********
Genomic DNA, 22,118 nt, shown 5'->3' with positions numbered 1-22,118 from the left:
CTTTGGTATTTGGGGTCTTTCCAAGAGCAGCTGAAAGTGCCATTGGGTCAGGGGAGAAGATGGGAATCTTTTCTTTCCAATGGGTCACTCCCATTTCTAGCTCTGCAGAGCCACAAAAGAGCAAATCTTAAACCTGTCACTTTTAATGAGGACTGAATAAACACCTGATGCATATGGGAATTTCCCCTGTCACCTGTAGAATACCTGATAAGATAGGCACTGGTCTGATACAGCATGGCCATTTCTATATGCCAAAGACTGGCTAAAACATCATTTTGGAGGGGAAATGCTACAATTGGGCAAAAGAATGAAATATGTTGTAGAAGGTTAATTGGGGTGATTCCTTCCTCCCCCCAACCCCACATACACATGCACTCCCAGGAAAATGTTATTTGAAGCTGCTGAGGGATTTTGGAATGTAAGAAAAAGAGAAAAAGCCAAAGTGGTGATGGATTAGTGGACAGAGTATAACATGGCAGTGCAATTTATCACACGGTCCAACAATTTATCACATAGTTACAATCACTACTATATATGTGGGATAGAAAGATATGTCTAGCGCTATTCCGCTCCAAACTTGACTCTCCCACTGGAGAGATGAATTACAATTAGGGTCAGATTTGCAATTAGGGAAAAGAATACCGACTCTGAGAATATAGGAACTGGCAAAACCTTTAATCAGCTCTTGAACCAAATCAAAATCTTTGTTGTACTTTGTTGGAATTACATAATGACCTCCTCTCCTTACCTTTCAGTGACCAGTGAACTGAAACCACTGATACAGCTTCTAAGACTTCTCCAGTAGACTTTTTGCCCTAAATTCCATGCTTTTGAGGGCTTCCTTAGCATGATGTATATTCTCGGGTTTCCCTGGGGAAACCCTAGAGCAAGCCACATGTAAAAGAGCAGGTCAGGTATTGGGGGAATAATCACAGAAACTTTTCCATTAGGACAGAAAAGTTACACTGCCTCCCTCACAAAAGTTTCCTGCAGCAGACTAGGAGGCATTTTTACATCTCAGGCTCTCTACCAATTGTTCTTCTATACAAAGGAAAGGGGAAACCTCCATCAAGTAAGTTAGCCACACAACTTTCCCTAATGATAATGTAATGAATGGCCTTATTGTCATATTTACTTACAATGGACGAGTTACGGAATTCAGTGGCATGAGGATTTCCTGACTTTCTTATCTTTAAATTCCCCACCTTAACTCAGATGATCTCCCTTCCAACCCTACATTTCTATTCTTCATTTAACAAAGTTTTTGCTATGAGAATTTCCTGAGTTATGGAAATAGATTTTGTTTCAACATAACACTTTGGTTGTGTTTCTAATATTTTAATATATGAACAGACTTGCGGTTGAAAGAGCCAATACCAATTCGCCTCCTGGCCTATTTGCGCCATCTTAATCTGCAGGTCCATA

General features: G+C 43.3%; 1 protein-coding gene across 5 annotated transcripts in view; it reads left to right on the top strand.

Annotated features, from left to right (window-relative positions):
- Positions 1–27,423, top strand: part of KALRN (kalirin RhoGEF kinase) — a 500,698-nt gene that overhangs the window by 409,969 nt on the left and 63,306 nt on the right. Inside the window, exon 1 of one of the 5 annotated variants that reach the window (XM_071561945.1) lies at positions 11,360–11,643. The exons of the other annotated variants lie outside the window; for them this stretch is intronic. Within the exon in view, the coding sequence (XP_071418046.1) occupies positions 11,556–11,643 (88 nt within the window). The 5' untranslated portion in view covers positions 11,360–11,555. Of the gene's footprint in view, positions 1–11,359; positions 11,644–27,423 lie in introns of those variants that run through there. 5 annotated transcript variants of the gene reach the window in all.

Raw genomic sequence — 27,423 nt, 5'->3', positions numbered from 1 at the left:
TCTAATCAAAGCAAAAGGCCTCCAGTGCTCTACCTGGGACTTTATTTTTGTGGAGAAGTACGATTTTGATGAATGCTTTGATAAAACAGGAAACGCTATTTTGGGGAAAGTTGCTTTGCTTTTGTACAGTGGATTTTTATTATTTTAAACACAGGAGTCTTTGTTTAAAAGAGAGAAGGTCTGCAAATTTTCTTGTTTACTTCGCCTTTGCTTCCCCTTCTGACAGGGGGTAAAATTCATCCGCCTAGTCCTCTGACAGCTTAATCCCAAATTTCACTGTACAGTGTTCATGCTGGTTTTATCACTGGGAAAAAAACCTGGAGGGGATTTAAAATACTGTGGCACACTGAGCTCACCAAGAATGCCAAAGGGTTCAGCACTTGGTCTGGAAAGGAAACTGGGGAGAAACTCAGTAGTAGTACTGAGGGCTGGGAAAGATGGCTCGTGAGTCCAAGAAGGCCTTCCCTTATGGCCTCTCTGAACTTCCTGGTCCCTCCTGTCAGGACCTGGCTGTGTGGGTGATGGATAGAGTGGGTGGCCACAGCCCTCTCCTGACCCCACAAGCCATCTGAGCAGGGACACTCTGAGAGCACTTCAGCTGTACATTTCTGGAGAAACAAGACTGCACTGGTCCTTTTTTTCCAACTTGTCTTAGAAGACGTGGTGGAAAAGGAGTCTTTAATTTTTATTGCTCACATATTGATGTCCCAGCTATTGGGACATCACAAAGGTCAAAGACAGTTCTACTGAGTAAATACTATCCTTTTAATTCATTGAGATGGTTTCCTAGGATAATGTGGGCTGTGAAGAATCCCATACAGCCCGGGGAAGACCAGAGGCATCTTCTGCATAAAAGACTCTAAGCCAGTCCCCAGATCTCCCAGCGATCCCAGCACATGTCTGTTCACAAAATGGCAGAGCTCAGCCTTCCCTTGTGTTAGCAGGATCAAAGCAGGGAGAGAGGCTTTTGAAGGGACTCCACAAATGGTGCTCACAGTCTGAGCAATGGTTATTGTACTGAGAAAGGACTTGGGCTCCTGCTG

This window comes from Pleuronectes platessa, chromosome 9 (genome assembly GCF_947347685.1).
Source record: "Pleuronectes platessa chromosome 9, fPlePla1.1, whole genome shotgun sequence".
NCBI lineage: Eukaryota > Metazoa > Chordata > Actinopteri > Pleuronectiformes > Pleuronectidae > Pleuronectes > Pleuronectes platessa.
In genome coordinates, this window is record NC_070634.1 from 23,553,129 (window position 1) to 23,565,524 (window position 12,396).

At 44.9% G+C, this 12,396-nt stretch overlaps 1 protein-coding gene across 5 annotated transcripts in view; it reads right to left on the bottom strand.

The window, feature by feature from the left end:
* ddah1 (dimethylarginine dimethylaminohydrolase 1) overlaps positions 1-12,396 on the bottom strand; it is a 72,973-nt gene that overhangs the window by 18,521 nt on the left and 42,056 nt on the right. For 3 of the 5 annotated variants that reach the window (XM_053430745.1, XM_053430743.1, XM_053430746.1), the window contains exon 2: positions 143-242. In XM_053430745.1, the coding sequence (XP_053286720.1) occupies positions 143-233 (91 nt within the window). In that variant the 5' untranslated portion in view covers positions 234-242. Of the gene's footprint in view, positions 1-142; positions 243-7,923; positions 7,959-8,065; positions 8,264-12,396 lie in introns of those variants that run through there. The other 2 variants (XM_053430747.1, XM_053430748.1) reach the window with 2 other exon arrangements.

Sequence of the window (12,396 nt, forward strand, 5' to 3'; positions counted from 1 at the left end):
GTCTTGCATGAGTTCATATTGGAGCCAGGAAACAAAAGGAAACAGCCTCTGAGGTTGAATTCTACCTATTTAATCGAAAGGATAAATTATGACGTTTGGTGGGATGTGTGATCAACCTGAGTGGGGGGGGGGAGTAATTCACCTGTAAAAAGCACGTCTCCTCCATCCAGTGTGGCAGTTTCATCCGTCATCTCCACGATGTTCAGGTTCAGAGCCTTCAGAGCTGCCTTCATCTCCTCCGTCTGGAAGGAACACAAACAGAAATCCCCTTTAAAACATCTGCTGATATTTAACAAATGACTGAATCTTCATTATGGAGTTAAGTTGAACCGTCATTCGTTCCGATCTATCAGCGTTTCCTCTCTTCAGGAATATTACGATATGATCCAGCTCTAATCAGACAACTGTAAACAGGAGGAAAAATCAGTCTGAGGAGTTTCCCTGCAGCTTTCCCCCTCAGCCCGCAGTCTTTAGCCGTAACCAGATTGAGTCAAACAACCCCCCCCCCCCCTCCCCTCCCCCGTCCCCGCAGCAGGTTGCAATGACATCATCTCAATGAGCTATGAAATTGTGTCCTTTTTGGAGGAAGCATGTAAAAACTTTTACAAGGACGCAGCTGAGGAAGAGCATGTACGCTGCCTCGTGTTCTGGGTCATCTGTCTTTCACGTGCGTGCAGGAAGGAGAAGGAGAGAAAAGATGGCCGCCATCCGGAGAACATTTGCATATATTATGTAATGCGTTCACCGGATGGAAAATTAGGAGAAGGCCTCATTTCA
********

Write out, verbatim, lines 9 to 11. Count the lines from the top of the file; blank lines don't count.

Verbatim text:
Source record: "Pleuronectes platessa chromosome 9, fPlePla1.1, whole genome shotgun sequence".
NCBI lineage: Eukaryota > Metazoa > Chordata > Actinopteri > Pleuronectiformes > Pleuronectidae > Pleuronectes > Pleuronectes platessa.
In genome coordinates, this window is record NC_070634.1 from 23,553,129 (window position 1) to 23,565,524 (window position 12,396).